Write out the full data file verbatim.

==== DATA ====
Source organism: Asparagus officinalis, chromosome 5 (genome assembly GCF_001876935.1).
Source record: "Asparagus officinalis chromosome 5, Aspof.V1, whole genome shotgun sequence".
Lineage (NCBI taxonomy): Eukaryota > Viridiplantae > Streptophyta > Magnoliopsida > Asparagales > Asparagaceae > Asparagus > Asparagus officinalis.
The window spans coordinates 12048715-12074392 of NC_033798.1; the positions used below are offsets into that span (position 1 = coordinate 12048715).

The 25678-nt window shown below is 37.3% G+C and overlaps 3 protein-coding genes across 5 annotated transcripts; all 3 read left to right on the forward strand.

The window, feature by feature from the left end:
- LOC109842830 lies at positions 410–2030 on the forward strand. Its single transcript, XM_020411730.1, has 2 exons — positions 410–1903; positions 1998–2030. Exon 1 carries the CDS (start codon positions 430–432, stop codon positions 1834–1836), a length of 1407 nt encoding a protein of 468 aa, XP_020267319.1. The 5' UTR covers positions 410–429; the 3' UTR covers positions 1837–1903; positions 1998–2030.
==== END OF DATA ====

Source organism: Asparagus officinalis, chromosome 5 (genome assembly GCF_001876935.1).
Source record: "Asparagus officinalis chromosome 5, Aspof.V1, whole genome shotgun sequence".
Lineage (NCBI taxonomy): Eukaryota > Viridiplantae > Streptophyta > Magnoliopsida > Asparagales > Asparagaceae > Asparagus > Asparagus officinalis.
The window spans coordinates 12048715-12074392 of NC_033798.1; the positions used below are offsets into that span (position 1 = coordinate 12048715).

The 25678-nt window shown below is 37.3% G+C and overlaps 3 protein-coding genes across 5 annotated transcripts; all 3 read left to right on the forward strand.

The window, feature by feature from the left end:
- LOC109842830 lies at positions 410–2030 on the forward strand. Its single transcript, XM_020411730.1, has 2 exons — positions 410–1903; positions 1998–2030. Exon 1 carries the CDS (start codon positions 430–432, stop codon positions 1834–1836), a length of 1407 nt encoding a protein of 468 aa, XP_020267319.1. The 5' UTR covers positions 410–429; the 3' UTR covers positions 1837–1903; positions 1998–2030.